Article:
Make no mistake, just as Tass Saada affirms in latter parts of his autobiography, Israel has a right to exist, and the Lord Himself promised them the land. But, also make no mistake that the Palestinian people have been abused, treated as non-entities at times, and used as political pawns by forces on all sides of the conflict. That's enough to make any people group be filled with animosity and hatred.

I think Once an Arafat Man is a book we should be paying close attention to, especially in our current, post-9/11 world. If you want some insight as to how a young child can go from being a mother's sweet little boy to someone willing to give their very life for a cause--willing to kill everyone who stands in their way--then you need to read the story of Taysir Abu Saada.
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Format: Hardcover
This book has great personal meaning for me. There was a time when I knew Tass only as Ben's dad. Ben was the boyfriend, then husband, of our youngest daughter's best friend. Ben was a bright, dedicated member of our church. He now serves as worship pastor at a local church we helped to start some years ago. I also knew Tass, as did many in Kansas City, as a highly respected restaurateur.

We knew that Tass was of Palestinian origin, but he had lived for many years in our city and seemed perfectly adapted to his new homeland. Little did we know that Tass had a past as a Palestinian warrior/sniper and former aide to Yasser Arafat. This book is the story of how he came to faith only a few months after his son Ben, on a separate but parallel track under the supernatural guidance of a loving God.

When Ben came to Christ in his late teens, he was naturally fearful of how his Muslim dad would react. Some in our church started a 24/7 prayer chain for him, and three months later Tass experienced a truly amazing encounter with Jesus that you can read about in this book.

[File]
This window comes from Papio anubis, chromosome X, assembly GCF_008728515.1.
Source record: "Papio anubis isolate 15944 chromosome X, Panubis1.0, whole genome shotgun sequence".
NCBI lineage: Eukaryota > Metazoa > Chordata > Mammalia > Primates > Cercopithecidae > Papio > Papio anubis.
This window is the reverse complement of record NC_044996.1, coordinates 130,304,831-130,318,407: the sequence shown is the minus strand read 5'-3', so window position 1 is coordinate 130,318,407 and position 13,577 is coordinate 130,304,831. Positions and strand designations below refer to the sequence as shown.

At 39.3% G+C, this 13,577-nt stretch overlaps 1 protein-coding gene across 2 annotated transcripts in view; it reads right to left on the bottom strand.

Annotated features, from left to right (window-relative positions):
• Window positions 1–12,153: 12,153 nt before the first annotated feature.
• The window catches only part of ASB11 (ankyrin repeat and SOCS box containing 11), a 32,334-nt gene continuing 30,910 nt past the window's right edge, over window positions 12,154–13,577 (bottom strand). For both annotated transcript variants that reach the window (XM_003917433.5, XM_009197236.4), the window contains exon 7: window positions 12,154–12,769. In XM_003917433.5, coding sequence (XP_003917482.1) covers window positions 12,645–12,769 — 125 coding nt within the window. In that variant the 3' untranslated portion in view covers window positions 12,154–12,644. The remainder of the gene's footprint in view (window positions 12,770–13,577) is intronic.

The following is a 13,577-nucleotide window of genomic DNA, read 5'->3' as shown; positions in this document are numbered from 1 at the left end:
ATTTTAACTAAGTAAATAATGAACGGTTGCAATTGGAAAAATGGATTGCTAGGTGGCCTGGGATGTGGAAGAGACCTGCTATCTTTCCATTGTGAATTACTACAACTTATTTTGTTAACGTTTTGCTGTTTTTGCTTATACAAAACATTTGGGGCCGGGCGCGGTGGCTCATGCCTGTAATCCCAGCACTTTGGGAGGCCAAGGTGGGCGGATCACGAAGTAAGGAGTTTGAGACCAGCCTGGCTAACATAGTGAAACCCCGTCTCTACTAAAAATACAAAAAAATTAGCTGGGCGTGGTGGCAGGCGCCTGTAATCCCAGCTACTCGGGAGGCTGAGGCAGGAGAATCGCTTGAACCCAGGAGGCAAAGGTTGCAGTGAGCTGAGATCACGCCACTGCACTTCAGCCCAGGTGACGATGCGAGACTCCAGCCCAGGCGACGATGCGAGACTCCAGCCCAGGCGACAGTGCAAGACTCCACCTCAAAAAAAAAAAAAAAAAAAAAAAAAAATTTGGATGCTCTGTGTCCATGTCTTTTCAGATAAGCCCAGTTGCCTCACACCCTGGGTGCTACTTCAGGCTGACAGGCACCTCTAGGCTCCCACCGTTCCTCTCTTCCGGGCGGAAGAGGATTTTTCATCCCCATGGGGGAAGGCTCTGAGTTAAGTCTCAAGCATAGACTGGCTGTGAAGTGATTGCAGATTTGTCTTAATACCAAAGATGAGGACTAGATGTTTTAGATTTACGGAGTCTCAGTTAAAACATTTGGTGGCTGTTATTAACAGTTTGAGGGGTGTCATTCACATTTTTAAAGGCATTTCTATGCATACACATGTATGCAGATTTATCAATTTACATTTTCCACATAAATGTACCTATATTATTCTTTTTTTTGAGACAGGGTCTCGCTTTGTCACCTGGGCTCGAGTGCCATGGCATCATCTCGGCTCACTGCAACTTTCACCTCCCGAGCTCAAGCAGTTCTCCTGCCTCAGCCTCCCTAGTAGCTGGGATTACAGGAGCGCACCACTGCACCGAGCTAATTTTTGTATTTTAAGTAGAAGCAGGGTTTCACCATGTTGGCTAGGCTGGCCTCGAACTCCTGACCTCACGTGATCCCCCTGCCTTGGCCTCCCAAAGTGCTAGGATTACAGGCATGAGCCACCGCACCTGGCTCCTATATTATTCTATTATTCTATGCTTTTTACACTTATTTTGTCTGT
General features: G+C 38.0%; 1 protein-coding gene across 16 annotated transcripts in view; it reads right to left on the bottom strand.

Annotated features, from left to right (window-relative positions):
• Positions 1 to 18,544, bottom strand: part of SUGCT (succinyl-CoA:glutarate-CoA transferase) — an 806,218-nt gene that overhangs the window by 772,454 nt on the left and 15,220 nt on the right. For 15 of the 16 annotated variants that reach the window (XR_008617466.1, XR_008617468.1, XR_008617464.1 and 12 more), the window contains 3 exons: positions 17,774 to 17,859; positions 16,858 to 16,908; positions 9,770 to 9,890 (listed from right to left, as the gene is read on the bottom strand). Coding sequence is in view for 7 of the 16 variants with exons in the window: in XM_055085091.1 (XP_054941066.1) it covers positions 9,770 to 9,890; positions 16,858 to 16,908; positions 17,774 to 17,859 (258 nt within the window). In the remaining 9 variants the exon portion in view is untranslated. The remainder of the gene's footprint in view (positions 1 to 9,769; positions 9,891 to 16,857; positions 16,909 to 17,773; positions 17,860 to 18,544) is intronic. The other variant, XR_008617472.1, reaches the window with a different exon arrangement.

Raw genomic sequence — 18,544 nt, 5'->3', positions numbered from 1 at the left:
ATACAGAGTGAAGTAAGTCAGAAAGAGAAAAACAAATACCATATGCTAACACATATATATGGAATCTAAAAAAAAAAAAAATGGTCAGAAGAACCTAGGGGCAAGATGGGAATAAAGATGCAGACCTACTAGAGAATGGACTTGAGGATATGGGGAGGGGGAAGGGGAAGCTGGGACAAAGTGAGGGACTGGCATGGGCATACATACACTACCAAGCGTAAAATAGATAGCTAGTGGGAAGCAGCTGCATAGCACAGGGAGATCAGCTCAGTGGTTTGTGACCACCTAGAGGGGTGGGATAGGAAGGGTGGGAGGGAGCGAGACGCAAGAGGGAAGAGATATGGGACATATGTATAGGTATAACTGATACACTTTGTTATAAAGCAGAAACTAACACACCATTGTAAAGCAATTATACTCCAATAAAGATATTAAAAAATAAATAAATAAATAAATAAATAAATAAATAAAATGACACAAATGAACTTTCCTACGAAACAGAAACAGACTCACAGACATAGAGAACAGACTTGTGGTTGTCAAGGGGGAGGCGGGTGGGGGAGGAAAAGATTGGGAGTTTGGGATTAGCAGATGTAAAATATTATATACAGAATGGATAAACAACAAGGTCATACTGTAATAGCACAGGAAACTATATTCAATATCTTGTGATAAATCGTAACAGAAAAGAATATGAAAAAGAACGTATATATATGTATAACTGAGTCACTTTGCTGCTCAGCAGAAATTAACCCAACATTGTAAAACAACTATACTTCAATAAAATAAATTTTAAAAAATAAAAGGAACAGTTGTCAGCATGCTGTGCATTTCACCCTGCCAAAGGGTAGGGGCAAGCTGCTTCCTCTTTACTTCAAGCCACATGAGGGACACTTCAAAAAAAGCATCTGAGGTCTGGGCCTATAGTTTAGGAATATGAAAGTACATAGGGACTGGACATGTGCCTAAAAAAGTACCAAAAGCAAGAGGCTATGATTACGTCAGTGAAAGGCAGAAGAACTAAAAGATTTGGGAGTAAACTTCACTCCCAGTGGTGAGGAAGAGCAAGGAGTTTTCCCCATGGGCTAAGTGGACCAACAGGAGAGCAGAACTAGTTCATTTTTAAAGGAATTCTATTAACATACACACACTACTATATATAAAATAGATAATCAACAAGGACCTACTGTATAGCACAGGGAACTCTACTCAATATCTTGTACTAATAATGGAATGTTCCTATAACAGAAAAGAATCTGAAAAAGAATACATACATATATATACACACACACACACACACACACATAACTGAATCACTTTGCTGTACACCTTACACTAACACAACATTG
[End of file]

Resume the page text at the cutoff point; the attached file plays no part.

Once I started this book I literally could not put it down. The first part of the book is candid and can be disturbing as Tass shares his background as a displaced Palestinian and the resulting build up of anger and bitterness that pushed him into his life as a terrorist. Like Saul of Tarsus, he sincerely thought he was doing God and his people a favor by killing the enemy. As interesting as you might find this section of the story, the account of his journey to faith in Christ is even more so. If you are a resident of Kansas City, you will immediately be drawn to places and people you know. The story will leap with life off the pages.
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Format: Hardcover
I bought this book immediately after hearing the author (Tass Saada) speak in person at a messianic congregation up in Dallas. I had no idea who the guest speaker was that day.

Within 5 minutes of his talk, I knew something was very different about this man. He spoke with incredible sincerity when he asked the Jewish people present for forgiveness because of what Palestinians like him had done. He talked about about some of his history, the work he had been doing in the Middle East, his message of reconciliation. Tears came to my eyes and many others during the course of his talk. When he mentioned that he had been a sniper and had actually killed people, and how the faces of those he had killed still haunted him to this day; you could hear a pin drop in the room. I was reminded of the Apostle Paul, who once persecuted the Church, but was struck down by a blinding vision and helped change the course of history. Tass had a similar life changing experience, and seeing him in person give his story was an incredible experience. He is genuine, his conversion is sincere. He stood in front of a group of mostly Jewish Christians and asked them for forgiveness, and is now friends with a former Israeli soldier in the congregation. To think that at one point these two people hated each other's guts, but now because of the love of God they have forgiven each other and consider themselves to be brothers, just amazes me.

So I bought the book and had Tass sign it, and I just finished reading it. At first I was a little disappointed because the writing style seemed to be very "Reader's Digesty". That is, it was very simple to read, the facts were stated without too much elaboration, etc.